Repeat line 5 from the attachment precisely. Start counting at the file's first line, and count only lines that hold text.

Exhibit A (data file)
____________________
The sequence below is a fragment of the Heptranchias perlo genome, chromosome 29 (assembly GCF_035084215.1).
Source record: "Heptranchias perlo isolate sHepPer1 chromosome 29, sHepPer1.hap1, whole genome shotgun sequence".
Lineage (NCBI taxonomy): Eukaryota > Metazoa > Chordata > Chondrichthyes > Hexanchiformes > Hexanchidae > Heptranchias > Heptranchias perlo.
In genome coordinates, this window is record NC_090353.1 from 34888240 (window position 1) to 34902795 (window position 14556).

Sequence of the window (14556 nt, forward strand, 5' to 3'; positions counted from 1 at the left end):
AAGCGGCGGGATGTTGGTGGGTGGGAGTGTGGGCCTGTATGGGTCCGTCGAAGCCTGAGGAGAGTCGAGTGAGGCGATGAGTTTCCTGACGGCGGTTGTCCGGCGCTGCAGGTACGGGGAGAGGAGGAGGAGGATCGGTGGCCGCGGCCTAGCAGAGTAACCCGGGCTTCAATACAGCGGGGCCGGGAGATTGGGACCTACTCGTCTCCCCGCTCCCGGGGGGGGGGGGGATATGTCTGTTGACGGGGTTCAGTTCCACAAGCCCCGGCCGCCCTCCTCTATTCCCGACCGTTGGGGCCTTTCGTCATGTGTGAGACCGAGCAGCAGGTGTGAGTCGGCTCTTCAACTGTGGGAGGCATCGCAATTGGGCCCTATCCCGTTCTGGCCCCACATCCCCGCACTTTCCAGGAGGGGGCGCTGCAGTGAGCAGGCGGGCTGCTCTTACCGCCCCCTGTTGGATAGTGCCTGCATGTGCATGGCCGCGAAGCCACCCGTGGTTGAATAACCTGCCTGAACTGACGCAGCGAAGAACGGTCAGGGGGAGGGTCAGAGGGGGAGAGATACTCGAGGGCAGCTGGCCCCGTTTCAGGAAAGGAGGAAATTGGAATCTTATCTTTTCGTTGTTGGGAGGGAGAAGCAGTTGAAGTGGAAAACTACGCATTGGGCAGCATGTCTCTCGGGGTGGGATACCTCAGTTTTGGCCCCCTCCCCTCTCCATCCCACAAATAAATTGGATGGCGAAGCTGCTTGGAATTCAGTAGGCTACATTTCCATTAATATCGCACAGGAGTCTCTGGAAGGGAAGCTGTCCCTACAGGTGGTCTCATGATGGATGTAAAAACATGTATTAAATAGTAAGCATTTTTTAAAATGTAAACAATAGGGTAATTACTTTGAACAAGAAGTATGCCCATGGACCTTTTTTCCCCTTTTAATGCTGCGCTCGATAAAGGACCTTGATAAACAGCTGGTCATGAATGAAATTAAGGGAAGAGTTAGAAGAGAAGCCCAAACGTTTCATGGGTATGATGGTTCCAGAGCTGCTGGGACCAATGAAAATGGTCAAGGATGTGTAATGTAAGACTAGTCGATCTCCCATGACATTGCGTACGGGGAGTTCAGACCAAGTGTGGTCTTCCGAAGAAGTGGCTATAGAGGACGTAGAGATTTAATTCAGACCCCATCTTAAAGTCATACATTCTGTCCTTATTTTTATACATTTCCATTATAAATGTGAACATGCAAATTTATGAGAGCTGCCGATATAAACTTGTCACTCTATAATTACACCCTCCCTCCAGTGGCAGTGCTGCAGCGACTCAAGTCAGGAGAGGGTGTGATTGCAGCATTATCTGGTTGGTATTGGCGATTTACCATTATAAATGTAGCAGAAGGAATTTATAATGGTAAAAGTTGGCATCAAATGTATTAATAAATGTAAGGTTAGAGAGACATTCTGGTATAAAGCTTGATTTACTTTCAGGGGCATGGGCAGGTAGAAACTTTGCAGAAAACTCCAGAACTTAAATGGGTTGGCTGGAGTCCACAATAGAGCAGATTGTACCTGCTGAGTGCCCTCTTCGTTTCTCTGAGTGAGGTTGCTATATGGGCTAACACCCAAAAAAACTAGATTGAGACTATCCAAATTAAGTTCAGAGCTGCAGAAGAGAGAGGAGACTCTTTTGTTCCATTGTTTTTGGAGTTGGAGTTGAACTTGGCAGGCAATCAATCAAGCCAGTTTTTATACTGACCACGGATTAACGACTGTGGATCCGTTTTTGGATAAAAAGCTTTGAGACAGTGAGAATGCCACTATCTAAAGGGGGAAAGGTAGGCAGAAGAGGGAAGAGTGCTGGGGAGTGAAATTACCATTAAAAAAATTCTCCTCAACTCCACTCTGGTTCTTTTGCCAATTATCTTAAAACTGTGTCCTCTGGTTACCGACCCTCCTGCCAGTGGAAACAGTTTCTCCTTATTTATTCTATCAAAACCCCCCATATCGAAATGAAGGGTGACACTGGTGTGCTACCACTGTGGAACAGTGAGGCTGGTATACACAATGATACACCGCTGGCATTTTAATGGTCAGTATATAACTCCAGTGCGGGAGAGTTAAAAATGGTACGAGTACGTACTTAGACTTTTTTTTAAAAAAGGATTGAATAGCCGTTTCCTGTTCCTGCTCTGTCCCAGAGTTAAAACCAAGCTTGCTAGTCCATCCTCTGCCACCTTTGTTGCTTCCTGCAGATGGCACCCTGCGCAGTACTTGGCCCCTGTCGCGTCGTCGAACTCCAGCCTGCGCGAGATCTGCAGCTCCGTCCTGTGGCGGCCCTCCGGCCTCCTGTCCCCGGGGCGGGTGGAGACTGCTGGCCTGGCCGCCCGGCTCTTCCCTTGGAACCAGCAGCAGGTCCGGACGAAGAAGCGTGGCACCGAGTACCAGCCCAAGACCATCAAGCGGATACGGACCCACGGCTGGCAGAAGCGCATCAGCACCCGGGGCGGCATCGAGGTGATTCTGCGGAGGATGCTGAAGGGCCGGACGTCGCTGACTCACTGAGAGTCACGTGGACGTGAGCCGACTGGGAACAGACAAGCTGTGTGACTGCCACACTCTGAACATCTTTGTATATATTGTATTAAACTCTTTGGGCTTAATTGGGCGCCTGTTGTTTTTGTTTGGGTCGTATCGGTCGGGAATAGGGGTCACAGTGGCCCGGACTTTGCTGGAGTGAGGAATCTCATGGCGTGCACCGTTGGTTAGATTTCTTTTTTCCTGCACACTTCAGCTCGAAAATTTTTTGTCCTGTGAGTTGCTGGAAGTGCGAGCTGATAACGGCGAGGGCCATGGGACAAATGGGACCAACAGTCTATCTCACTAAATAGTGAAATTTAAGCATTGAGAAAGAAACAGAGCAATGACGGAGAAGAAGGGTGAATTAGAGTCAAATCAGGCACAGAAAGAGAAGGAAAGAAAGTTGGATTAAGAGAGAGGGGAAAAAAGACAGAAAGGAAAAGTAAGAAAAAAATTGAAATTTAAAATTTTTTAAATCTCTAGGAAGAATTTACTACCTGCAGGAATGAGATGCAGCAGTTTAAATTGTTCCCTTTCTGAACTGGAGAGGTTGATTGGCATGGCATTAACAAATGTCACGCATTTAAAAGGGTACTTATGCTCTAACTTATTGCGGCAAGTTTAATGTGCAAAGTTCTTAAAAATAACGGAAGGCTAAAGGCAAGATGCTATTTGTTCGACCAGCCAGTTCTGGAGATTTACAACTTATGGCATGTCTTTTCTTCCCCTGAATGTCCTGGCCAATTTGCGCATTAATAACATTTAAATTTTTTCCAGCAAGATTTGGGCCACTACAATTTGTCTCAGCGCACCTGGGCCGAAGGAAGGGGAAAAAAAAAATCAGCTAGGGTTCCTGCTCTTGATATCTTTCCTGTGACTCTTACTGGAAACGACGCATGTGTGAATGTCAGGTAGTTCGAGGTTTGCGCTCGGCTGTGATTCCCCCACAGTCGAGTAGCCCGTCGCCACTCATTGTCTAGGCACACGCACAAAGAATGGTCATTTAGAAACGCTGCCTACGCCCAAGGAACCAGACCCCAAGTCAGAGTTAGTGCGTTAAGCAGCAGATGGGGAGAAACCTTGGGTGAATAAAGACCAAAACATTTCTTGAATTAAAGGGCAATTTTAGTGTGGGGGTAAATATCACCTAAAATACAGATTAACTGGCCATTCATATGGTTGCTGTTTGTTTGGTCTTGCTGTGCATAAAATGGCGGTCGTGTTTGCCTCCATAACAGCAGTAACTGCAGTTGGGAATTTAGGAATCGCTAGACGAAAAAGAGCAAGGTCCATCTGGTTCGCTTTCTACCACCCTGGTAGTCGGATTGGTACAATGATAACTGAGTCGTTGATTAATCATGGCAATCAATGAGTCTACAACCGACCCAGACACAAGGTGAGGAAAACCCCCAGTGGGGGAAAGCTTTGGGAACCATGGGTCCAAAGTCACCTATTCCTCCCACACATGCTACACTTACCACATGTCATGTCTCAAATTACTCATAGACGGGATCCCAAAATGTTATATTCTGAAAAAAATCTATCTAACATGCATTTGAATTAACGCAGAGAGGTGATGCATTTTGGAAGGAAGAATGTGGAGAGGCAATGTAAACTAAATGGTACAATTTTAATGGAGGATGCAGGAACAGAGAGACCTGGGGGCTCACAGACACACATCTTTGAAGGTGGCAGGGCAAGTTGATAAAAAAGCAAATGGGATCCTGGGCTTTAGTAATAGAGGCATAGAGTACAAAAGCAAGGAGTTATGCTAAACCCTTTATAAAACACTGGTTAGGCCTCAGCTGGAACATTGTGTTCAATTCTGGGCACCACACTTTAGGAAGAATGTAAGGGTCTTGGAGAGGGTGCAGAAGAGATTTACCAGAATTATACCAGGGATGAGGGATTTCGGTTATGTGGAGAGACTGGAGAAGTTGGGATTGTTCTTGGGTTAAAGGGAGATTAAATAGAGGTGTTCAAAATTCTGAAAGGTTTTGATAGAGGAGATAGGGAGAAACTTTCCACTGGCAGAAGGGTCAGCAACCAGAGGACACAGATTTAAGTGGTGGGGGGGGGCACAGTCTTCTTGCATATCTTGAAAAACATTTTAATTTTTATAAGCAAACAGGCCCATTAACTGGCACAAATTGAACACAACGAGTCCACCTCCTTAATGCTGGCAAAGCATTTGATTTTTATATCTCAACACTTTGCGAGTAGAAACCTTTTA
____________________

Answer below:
Sequence of the window (14556 nt, forward strand, 5' to 3'; positions counted from 1 at the left end):